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Thursday, 19 May 2016 12:21

Clinical Research: Chronic Kidney Disease: Assessment of progression, co-morbidities and quality of life in Indian children

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image KamathName: Nivedita Kamath

Hospital / Affiliation: St. John's Medical College Hospital, Bangalore

Home Country: India

Host Country: India 

Year: 2013

Status of your program: IN PROGRESS

 

 

Title of the project: 

Chronic Kidney Disease: Assessment of progression, co-morbidities and quality of life in Indian children

Topics: 

Chronic Kidney Disease, Pediatric Nephrology 

 

Short description of the project or abstract:

Chronic kidney disease in children in developing countries is often diagnosed late and children are referred in late stages with severe co-morbidities. The chronic disease not only impacts the quality of life of the affected child but also the family. There is no prospective data from developing countries regarding the risk factors associated with progression, the associated co-morbidities and the quality of life in children with chronic kidney disease.
This is a prospective study conducted over for a period of two years in the Department of Pediatric Nephrology, St. John’s Medical College, Bangalore. The baseline demographic characteristics and treatment details of the cohort was recorded. The modifiable risk factors like proteinuria, blood pressure and other co-morbidities like anemia, mineral bone disease and cardiovascular disease were noted. The quality of life was assessed in these children using the PedsQL questionnaire.

Seventy four children were recruited into the study. Renal hypodysplasia/aplasia accounted for the majority of kidney diseases resulting in chronic kidney disease. Twenty percent of children with chronic kidney disease progressed to ESRD in one year with a median rate of decline in GFR being 3.3 ml/min/1.73m2 per year. The severity of proteinuria at baseline is a significant modifiable risk factor whereas, etiology of CKD and baseline GFR were important non modifiable risk factors for progression. Hypertension was prevalent in 62% of our cohort but did not influence progression of disease.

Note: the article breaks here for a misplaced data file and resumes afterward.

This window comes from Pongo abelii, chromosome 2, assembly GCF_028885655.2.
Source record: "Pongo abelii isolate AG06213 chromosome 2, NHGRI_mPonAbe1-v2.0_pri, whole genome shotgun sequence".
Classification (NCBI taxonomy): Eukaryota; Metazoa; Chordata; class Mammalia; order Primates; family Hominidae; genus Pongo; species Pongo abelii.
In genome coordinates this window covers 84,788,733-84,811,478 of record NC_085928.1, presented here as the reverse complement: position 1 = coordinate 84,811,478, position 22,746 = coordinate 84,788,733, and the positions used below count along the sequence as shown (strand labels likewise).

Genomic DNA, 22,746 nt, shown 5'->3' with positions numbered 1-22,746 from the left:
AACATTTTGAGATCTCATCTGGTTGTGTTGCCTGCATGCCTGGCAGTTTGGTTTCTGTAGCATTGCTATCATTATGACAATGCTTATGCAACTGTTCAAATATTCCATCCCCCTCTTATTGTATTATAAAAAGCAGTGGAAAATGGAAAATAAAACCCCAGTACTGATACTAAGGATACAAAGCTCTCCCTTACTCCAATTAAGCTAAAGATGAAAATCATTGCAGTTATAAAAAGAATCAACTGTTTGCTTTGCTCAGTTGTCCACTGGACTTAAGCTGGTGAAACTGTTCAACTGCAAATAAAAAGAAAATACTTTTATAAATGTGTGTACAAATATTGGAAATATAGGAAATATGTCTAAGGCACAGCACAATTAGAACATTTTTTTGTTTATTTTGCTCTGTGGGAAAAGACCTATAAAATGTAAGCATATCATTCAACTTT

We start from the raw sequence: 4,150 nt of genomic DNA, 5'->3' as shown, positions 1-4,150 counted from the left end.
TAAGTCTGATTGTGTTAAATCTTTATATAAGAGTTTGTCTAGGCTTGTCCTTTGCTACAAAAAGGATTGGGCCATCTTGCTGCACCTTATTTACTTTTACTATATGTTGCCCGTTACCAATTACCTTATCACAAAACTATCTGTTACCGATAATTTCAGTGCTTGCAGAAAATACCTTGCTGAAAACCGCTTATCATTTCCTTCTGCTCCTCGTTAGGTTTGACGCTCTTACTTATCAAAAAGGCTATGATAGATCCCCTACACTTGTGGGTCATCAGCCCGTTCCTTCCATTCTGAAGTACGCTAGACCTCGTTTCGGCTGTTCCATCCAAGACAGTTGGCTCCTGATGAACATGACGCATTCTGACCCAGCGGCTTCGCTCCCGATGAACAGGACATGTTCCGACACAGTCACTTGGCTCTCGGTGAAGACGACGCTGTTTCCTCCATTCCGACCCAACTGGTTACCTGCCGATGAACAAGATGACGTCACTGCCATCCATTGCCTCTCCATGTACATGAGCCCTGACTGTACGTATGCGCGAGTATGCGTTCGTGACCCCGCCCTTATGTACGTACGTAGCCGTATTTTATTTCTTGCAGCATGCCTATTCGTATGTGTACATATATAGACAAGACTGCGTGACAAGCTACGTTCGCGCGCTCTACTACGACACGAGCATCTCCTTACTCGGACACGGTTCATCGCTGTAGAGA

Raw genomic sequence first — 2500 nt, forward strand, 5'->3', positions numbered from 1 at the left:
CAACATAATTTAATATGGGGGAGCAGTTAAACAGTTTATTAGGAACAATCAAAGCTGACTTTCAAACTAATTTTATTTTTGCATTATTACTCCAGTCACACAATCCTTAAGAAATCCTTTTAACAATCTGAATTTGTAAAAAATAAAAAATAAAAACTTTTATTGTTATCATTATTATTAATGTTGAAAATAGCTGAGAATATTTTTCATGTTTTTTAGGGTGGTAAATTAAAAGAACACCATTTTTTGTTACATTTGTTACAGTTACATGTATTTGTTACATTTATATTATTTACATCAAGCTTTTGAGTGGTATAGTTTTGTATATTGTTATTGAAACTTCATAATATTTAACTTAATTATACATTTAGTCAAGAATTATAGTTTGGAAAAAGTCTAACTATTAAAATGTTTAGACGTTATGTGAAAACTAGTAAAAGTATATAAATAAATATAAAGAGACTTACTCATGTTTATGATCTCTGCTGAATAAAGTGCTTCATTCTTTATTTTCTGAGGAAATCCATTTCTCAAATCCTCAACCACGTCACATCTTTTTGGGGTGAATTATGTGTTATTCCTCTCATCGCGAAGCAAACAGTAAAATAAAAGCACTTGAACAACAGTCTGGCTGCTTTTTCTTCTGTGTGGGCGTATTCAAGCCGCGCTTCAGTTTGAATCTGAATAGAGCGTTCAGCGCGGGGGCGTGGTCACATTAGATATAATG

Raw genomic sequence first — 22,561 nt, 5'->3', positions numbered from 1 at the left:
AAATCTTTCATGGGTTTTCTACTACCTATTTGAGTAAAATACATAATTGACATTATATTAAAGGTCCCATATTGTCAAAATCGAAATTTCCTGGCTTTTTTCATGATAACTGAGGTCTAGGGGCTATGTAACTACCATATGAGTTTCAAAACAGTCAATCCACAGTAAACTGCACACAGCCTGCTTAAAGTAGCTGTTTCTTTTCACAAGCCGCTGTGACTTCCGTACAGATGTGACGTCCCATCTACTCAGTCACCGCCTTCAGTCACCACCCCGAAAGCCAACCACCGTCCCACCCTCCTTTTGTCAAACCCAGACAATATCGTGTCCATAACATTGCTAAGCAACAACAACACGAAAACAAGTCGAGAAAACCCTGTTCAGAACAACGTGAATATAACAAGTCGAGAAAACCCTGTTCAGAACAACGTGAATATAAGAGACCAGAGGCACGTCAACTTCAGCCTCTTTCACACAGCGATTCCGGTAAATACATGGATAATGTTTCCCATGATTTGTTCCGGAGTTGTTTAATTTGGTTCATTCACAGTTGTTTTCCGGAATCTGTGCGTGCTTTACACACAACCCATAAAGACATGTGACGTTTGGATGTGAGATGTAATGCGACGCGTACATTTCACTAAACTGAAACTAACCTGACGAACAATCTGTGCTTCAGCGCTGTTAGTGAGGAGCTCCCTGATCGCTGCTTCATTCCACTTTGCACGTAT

Anemia was prevalent in a third of our cohort and low haemoglobin levels were significantly associated with lower GFR. Vitamin D deficiency was universal in our cohort and showed significant improvement with treatment. Hyperparathyroidism which correlated with vitamin D levels at recruitment, significantly improved with correction of vitamin D deficiency.
Hyperlipidemia was seen in two thirds of our patients. Almost half of our cohort had left ventricular hypertrophy. Anemia and hyperparathyroidism were significantly associated with left ventricular hypertrophy. The left ventricular mass index did not correlate significantly with the GFR or with blood pressure. Structural change in the carotid intimal thickness was high in our cohort and was significantly associated with higher systolic and diastolic blood pressure.
The parent’s proxy physical and psychosocial scores were significantly influenced by lower levels of GFR, lower height z scores and lower socioeconomic status. The psychosocial scores of both the parent and the child were significantly lower in families belonging to the lower socioeconomic group.

Conclusions:
The median rate of progression in our cohort was 3.3ml/min/1.73m2 per year. Glomerular disease, proteinuria and lower baseline GFR were significant risk factors for progression. Anemia and iron deficiency were prevalent in one third of the population. Vitamin D deficiency was universal in our cohort and was a significant contributor to hyperparathyroidism. Left ventricular hypertrophy was seen in half of the cohort and anemia was a significant risk factor for left ventricular hypertrophy. Lower socioeconomic status, lower height z scores and lower levels of GFR were associated with lower quality of life scores.

 

Learning or Research objectives:

  •  To study the rate of progression of stages II to IV CKD and identify modifiable and non- modifiable risk factors for progression of CKD in children
  • To assess the severity of co-morbidities like anemia, mineral bone disease and cardiovascular disease in these children
  • To study the impact of disease on Quality of life of children with stages II to IV CKD

 

Additional Info

  • Year: 2013
  • Status: In progress
  • Partners: ISN only
  • Region: South Asia
  • Country: India
  • Topics: CKD, Paediatric nephrology
Read 7195 times Last modified on Friday, 17 February 2017 12:28

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